Verse 10.  “The young lions do lack, and suffer hunger: but they that seek the LORD shall not want any good thing.”  The young lions are those who appear to have the greatest advantage and best success in their endeavors.  Little do these stout achievers realize they are in a most tenuous situation.  One blast from God and their vaunted estate will crumble like paper mache under foot.  “Even as I have seen, they that plow iniquity, and sow wickedness, reap the same.  By the blast of God they perish, and by the breath of his nostrils are they consumed.  The roaring of the lion, and the voice of the fierce lion, and the teeth of the young lions are broken.  The old lion perisheth for lack of pray, and the stout lion’s whelps are scattered abroad.”  (Job 4:8-11).  “The young lions are here the representatives of those who glory in their own strength and resources.”  (Psalms by James G. Murphy).

 Verse 10.  “… but they that seek the LORD shall not want any good thing.”  This phrase brings to mind the powerful assurance of Psalm 23.  The first verse reads, “THE LORD is my shepherd; I shall not want.”  God will supply all the needs of His elect and that by covenant promise.  (Phil. 4:19).  “Our God is no beggarly Host, nor would He have us partake sparingly of His bounties: “Eat O friends; drink, yea, drink abundantly, O beloved,” (Song of Soloman 5:1), is the call of His largeness to us.  “Open thy mouth wide” is His invitation; “and I will fill it” is His promise (Ps. 81:10).  How deeply ashamed of ourselves we should be if we have occasion to cry, “My leanness, my leanness, woe unto me!”  (Is. 24:16).  Such “leanness” brings no honor to Him.  Such leanness is the consequence of failing to avail ourselves of the rich provisions God has made for us, and such failure is traced back to the defectiveness of our prayer lives: “Ye have not, because we ask not.”  (James 4:2).  (Gleanings From Paul by Arthur W. Pink).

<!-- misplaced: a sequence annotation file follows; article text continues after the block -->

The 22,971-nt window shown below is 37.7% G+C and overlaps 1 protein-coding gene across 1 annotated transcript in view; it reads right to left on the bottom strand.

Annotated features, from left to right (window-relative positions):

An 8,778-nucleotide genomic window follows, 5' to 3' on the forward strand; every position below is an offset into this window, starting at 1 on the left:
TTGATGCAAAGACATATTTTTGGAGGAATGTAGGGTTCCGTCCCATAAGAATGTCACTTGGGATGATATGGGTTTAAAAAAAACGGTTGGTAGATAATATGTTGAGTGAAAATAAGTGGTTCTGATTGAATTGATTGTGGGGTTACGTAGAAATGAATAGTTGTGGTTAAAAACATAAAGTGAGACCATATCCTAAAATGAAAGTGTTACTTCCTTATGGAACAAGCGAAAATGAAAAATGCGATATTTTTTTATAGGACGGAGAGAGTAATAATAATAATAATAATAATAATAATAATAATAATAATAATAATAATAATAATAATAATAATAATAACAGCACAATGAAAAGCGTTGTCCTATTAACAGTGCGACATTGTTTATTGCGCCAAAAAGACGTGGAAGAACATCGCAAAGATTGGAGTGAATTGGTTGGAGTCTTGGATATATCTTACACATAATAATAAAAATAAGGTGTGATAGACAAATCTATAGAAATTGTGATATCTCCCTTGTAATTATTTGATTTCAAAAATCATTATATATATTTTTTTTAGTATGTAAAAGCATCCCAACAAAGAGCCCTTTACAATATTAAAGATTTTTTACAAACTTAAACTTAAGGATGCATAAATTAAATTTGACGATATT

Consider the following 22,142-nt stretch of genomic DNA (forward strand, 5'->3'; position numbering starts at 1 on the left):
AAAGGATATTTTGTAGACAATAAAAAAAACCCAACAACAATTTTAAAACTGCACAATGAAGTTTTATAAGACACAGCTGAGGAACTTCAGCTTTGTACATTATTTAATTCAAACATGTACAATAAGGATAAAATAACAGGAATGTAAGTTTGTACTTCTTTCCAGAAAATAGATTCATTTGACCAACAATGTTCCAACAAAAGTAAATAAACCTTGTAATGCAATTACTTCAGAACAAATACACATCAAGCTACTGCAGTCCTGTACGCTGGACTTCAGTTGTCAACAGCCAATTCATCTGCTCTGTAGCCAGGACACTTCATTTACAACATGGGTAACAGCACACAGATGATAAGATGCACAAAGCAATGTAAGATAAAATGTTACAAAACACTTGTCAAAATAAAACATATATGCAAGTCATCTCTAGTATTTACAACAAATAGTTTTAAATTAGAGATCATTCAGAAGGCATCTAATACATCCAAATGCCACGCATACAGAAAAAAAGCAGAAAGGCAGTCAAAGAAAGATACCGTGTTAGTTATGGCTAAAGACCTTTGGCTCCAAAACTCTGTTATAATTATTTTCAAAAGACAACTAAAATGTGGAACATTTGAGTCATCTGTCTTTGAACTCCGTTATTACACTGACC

For the redeemed God is the all in all, and has bestowed His all in Christ to the believer.  “And God is able to make all grace abound toward you; that ye, always having all sufficiency in all things, may abound to every good work.”  “Blessed be the God and Father of our Lord Jesus Christ, who hath blessed us with all spiritual blessings in heavenly places in Christ.”  (2 Cor. 9:8; Eph. 1:3).

 He that gave Christ Jesus for the sacrifice of sins for His people will likewise give all other blessings in Him for His great name sake.  (Ps. 84:11-12).  David bids all believers to taste and see if this is not so when trusting in God.  “O taste and see that the LORD is good: blessed is the man that trusteth in him.  O fear the LORD, ye his saints: for there is no want to them that fear him.”  (Ps. 34:8-9).

 Verse 15.  “The eyes of the LORD are upon the righteous, and his ears are open unto their cry.”  What a glorious resource for faith to cling to.  The God who sees His people with loving eyes and hears their cries with ears that deliver to be merciful.  He looks upon those for good who hope in His mercy.  (Ps. 33:18).  Peter used Psalm 34:15 when writing his first epistle to encourage the saints to pray.  (1 Pet. 3:12).  Paul declared that the saved of God were heirs and joint heirs with Him and His Christ.  (Rom. 8:17).  The illustrious Job saw the righteous as kings upon their thrones.  “He withdraweth not his eyes from the righteous: but with kings are they on the throne; yea, he doth establish them for ever, and they are exalted.”  (Job 36:7).  The Old Testament saints had revelations from God that modern day thinkers say they had not.

 Verse 15.  “…and his ears are open unto their cry.”  Three times in this Psalm David relished in this mountain of spiritual bliss, and all to the same effect.  I sought (verse 4), I cried (verse 6), the righteous cry (verse 17) and in each case the Lord heard and delivered.  Armed with these weapons, the redeemed have an arsenal impregnable, undefeatable and eternal.